That's what the headline should have read about James Buck, the University of California-Berkeley college student who typed one word -- ARRESTED -- and was released from an Egyptian jail after his detention by police for covering a demonstration.
His translator remains in jail. As do Egyptian journalists, bloggers, lawyers, human rights activists. As do bloggers in Saudi Arabia or all kinds of places where states control people's expression.
James Buck was released from jail for these reasons, and these reasons alone:
o His country has been giving Egypt the lion's share of its foreign aid for decades
o He had a U.S. passport
o He was an affluent American from a prestigious college with connections
o The police just happened not to grab his mobile phone in time, which they routinely do
There's no reason to get all ga-ga about this, warbling on about happy little Orwellian thoughts like "Emphasize the good" or trying to vindicate the entire vacuous, vapid, self-referential blogosophere over this one little incident. James Buck himself had a good Twitter summarizing this topic as he was escorted out of Egypt: "America, fuck yeah."
When I think of my friends and colleagues in Russia who have been shot dead in cold-blooded murder for their journalism, or held in awful prisons for years, for whom a Twitter ain't going to happen, I get really sickened at the outrageous hyping this idiotic story is getting because of affluent Valley influencers, giddy blogers, Twitter twits, and the mainstream media, trying desperately to be cool and groovy.
CNN ran a head line like this -- I happened to watch it today: "Saved by a Blog". They called Twitter, which is really a kind of grand teenagers global AIM session, a "blog" -- which isn't quite the right thing to call it.
To be sure, the CNN gal felt there was a lot of hype in the room, and did her best to cut through it, but she just wasn't briefed enough. She asked Buck if he was an owner of Twitter, or perhaps related to the investors somehow. He gave her one of those superior little arrogant smiles like Zuckerberg gave Lacy, when she asked him about the billion-dollar valuation, and he pretended it didn't matter because he only wanted to make a Better World. Buck explained he didn't have anything to do with Twitter's ownership, and had only just begun using it. Of course, as I explained in my blog Mr. Twitter Goes to Washington, he found out about Twitter, got on Twitter, which is still in its relatively early days, precisely because he was plugged into the Valley -- he was able to get coverage of his mediocre little experience, routine for Americans in hellholes all over the world when they can invoke their citizenship and by extension the Vienna convention. Except...for places that commit massive human rights violations but harbour terrorists and don't get US aid, where someone like Emanual Zeltser, an American lawyer, can languish in jail without medical care for months. Hey, you do not Twitter your way out of Minsk, that's for sure.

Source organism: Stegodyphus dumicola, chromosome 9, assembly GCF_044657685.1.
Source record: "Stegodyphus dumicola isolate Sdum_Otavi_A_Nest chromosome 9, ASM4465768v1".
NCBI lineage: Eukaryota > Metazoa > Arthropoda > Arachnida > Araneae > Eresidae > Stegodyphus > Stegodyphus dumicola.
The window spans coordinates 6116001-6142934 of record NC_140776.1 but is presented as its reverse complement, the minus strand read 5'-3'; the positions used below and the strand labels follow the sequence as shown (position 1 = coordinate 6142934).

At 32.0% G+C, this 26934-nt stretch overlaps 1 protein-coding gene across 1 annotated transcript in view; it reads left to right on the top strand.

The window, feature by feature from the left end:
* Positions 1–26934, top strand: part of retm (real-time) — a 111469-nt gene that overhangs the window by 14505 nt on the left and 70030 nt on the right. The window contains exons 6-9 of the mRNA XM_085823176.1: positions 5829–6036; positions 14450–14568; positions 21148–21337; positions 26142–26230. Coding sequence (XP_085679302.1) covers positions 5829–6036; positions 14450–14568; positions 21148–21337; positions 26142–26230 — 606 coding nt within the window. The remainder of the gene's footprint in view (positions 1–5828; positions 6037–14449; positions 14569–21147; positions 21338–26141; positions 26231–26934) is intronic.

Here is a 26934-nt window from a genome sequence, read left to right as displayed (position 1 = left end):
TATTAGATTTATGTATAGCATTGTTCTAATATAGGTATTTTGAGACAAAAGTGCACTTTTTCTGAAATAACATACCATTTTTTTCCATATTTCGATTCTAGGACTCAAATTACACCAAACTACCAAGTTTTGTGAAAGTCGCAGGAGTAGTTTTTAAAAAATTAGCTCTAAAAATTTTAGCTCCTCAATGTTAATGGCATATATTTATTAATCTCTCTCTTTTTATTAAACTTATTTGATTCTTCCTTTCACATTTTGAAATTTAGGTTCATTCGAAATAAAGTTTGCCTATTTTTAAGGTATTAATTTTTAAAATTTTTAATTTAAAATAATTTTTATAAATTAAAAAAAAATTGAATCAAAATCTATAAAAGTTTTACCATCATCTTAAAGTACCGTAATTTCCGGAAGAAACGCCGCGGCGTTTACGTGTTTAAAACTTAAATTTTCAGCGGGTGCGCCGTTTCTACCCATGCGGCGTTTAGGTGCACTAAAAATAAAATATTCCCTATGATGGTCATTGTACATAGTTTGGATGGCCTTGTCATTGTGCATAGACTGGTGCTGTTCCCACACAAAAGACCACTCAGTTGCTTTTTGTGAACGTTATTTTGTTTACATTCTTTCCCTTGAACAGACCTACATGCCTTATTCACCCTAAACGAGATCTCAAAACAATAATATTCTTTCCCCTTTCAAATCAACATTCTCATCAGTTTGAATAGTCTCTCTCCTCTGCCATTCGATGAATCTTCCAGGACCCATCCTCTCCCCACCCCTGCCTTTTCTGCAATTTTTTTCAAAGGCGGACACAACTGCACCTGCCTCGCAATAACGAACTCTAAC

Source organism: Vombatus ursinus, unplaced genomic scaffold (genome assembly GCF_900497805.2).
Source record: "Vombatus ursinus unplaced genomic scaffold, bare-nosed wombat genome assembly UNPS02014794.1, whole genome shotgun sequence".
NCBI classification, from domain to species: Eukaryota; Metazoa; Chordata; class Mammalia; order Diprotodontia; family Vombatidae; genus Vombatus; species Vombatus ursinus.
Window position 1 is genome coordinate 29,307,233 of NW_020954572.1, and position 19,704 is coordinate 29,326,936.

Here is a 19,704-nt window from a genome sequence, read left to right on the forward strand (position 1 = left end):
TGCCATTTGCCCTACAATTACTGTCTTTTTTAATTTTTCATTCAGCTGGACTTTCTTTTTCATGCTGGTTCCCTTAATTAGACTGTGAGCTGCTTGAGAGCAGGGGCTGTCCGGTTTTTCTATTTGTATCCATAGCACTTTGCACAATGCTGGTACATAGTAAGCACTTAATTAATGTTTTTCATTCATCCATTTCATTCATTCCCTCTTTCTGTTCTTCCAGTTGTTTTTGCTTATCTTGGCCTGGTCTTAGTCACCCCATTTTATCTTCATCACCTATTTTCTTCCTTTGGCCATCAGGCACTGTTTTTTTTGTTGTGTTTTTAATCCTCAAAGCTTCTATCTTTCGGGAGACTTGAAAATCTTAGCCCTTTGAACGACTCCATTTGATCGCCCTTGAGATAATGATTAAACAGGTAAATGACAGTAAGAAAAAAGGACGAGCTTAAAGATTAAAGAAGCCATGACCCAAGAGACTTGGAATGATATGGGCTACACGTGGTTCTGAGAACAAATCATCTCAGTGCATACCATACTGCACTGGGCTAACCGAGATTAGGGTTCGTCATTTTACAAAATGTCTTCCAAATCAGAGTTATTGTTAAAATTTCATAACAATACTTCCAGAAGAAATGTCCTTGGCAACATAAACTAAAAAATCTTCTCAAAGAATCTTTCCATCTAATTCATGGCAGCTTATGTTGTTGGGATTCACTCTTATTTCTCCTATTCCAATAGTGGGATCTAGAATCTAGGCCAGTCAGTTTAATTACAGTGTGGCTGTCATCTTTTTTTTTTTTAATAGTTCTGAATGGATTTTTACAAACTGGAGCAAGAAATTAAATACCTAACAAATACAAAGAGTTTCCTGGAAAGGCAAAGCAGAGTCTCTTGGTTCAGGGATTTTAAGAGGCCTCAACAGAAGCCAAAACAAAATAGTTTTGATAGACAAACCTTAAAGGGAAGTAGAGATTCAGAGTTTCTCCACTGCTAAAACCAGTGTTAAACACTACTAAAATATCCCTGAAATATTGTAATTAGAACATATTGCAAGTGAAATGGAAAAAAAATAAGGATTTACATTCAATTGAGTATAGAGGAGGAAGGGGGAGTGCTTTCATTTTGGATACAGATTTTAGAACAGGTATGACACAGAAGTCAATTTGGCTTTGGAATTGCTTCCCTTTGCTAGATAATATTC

Naturally, I'm going to keep asking about Buck's translator. People like Buck always use local fixers, and always are forced to leave their fixers in a fix because they can only help locals so far. When I last checked, Buck was using Twitter to get signatures in support of the translator but...there were only like 600. Maybe there are more, but that's pretty fucking low for a service using millions that supposedly instantly got like thousands aware of Buck's plight.
Buck, a young white college kid, idealistic and imbued with a sense of historical mission around his social media miracle, had an explanation for why his translator was in trouble.
"He doesn't have a network," he explained, adding that he, Buck, had the UC-Berkeley network.
No. Guess not. An Egyptian guy who is translating for visiting gentleman explorers wouldn't likely "have a network". That really wrung my heart. Thinking about a guy in the Valley, conceiving of the world as "networked" and "not-networked" as if...you could just...wire them in...and it would all be ok.
I just find stuff like that piercingly shockingly awful. Not only the naivete. The lack of history, and understanding, about the way the world works.
Egypt is the second largest recipient of US aid for a reason: it is viewed as an ally of the US in the Middle East. There is much that America tries to get out of this -- stability, access to the Suez, peace with Israel, etc. as is explained. What it also buys is the ability of concerned college boys to run around snapping pictures of demonstrations.